BEIJING (Reuters) - China’s voracious appetite for commodities lifted imports of copper and iron ore to new highs in April, despite a global economic slowdown, while the world’s
demand for China’s exports remained weak.
China also bagged its second-biggest monthly haul of crude oil and tripled aluminum imports in April, while very little steel, aluminum and coal went the other way.
“Industrial production is coming online and demand is rising. But sentiment may be tempered by the view that some of the material is being stockpiled and... consumption hasn’t risen as quickly as imports,” said Ben Westmore, commodities economist at National Australia Bank.
Copper imports rose to 399,833 tonnes in April, up 6.6 percent from March, iron ore imports jumped 9.4 percent to 57 million tonnes, and crude oil imports hit 3.93 million barrels per day, a 2 percent rise, customs data showed.
The apparent demand from the domestic economy, which is being watched worldwide for signs of a revival, was offset by the slowing demand for China’s exports. Aluminum shipments were down 90 percent versus April last year and steel product sales down 70 percent.
“All of them are surprising figures,” said a senior trading executive in a state-owned steel mill after perusing the data for steel and iron ore.
“The figures show that oversupply is very likely to worsen in May and June,” said the executive, who asked not to be identified as he was not authorized to speak to the media.
The problem for China’s exporters -- and the icing on the cake for many a trader looking to dump an unwanted cargo -- is that China is a high-cost producer of many commodities.
As the state offers above-market prices for aluminum and soybeans and local coal and iron ore miners fail to control costs, the door has opened to trade from around the world.
The problem has been exacerbated by the sliding cost of freight, although the mass of ships bound for China has helped revitalize the freight index.
It is still unclear whether a rise in the index shows healthy demand or just that so many ships are lined up at China’s ports, waiting to unload iron ore.
The commodity trade numbers published by the General Administration of Customs on Tuesday showed a similar picture to the overall trade figures, which traced a steeper-than-expected fall in exports but a massive surge in investment, helped by government pump-priming and buoyant bank lending.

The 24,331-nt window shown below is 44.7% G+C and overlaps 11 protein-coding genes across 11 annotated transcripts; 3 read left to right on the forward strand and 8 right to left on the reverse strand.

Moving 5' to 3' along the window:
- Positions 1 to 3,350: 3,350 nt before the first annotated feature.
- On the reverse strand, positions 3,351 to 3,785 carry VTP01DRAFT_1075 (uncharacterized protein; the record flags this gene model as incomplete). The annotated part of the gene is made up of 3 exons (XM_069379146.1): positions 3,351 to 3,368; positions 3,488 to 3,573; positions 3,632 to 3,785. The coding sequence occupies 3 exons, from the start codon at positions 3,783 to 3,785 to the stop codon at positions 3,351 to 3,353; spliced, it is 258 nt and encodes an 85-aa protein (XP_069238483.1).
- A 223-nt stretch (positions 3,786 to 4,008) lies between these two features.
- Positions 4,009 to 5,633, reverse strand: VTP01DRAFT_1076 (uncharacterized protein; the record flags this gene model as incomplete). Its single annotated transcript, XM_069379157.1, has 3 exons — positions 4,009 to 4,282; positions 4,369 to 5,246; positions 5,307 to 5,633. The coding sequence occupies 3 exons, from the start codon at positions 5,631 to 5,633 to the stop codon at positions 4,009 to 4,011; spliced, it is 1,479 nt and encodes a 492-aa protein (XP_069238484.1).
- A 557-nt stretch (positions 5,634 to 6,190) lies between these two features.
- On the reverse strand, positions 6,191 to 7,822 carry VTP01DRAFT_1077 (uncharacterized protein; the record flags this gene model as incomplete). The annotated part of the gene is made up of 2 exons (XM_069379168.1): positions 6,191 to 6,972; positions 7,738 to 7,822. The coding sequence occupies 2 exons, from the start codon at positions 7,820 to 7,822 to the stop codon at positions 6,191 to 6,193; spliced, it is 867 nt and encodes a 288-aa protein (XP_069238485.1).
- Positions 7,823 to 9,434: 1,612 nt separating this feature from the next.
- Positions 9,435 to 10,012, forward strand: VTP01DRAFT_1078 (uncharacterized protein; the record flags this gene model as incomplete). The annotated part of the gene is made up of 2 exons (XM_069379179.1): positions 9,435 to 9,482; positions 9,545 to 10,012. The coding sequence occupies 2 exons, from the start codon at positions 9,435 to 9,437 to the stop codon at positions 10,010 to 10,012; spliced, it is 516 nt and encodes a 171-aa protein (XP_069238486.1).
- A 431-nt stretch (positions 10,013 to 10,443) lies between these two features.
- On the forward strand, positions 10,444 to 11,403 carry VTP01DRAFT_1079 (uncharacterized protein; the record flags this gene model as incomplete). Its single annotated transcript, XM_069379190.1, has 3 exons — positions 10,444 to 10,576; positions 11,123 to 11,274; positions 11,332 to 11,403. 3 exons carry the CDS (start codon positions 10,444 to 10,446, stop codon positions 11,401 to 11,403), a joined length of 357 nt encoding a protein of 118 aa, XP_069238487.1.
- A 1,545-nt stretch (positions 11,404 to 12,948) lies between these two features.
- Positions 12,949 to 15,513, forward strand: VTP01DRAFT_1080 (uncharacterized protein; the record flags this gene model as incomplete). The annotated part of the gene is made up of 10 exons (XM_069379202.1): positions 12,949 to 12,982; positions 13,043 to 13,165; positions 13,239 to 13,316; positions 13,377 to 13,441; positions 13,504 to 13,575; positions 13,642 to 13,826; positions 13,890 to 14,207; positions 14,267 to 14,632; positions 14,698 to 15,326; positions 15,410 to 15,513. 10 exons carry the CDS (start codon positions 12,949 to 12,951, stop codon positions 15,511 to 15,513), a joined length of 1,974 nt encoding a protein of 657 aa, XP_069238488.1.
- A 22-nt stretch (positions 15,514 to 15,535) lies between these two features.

A month-on-month improvement showed export demand was stabilizing, although consumer demand in developed markets was likely to be structurally weak for a while, analysts at Morgan Stanley said.
“Much patience could be needed before China resumes the robust growth track in trade experienced in the mid 2000s,” they wrote in a note to clients.
The April monthly data was the first set of figures this year which did not suffer from the distorting effect of China’s Lunar New Year holiday, a movable feast which fell in January this year, making yearly and monthly comparisons tricky.
But other events in 2008 -- notably the Sichuan earthquake and the Olympic games -- mean it will be difficult to chart China’s year-on-year progress for much of this year.
April’s commodities trade figures are also still partly clouded because the customs office’s preliminary data left out some key numbers, to be detailed later in May when it releases a full set.
That will include a breakdown of China’s trade in refined oil products, which showed a 5 percent fall in net imports during April as refineries released excess fuel into the Asian market, as well as figures for refined copper and primary aluminum.
The customs bureau also kept back the figure for April’s coal imports, which analysts see rising toward 6 million tonnes thanks to a surfeit of Asian coal and the Chinese miners’ failure to lock China’s big power firms into annual supply contracts.
Coal exports for April stagnated in the face of cheap competition, slipping to 1.96 million tonnes, barely half the monthly average for the last 20 years.
Editing by Sambit Mohanty
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